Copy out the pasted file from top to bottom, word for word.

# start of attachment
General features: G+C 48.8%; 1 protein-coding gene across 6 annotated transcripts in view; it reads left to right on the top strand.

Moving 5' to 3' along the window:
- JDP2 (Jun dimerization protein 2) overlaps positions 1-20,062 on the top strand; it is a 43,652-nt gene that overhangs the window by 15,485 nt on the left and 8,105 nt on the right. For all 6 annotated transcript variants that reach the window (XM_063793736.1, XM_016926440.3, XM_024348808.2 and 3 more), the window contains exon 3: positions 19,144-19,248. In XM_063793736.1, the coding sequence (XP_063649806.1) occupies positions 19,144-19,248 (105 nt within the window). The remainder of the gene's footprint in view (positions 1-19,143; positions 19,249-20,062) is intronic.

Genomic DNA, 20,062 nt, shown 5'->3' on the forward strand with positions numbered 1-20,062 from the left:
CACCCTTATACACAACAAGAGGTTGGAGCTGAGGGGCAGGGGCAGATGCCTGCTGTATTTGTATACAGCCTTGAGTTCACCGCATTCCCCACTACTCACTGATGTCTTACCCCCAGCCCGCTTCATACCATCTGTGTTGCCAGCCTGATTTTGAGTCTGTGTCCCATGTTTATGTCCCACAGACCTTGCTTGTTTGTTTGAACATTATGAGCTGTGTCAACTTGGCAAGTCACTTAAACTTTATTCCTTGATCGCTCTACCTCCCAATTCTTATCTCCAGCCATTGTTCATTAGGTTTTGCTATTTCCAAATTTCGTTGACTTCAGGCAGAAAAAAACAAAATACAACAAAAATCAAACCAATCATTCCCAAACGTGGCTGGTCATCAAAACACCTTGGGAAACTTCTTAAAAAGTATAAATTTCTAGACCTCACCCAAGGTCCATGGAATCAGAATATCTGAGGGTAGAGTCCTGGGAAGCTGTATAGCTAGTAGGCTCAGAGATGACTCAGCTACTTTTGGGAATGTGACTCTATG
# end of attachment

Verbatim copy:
General features: G+C 48.8%; 1 protein-coding gene across 6 annotated transcripts in view; it reads left to right on the top strand.

Moving 5' to 3' along the window:
- JDP2 (Jun dimerization protein 2) overlaps positions 1-20,062 on the top strand; it is a 43,652-nt gene that overhangs the window by 15,485 nt on the left and 8,105 nt on the right. For all 6 annotated transcript variants that reach the window (XM_063793736.1, XM_016926440.3, XM_024348808.2 and 3 more), the window contains exon 3: positions 19,144-19,248. In XM_063793736.1, the coding sequence (XP_063649806.1) occupies positions 19,144-19,248 (105 nt within the window). The remainder of the gene's footprint in view (positions 1-19,143; positions 19,249-20,062) is intronic.

Genomic DNA, 20,062 nt, shown 5'->3' on the forward strand with positions numbered 1-20,062 from the left:
CACCCTTATACACAACAAGAGGTTGGAGCTGAGGGGCAGGGGCAGATGCCTGCTGTATTTGTATACAGCCTTGAGTTCACCGCATTCCCCACTACTCACTGATGTCTTACCCCCAGCCCGCTTCATACCATCTGTGTTGCCAGCCTGATTTTGAGTCTGTGTCCCATGTTTATGTCCCACAGACCTTGCTTGTTTGTTTGAACATTATGAGCTGTGTCAACTTGGCAAGTCACTTAAACTTTATTCCTTGATCGCTCTACCTCCCAATTCTTATCTCCAGCCATTGTTCATTAGGTTTTGCTATTTCCAAATTTCGTTGACTTCAGGCAGAAAAAAACAAAATACAACAAAAATCAAACCAATCATTCCCAAACGTGGCTGGTCATCAAAACACCTTGGGAAACTTCTTAAAAAGTATAAATTTCTAGACCTCACCCAAGGTCCATGGAATCAGAATATCTGAGGGTAGAGTCCTGGGAAGCTGTATAGCTAGTAGGCTCAGAGATGACTCAGCTACTTTTGGGAATGTGACTCTATG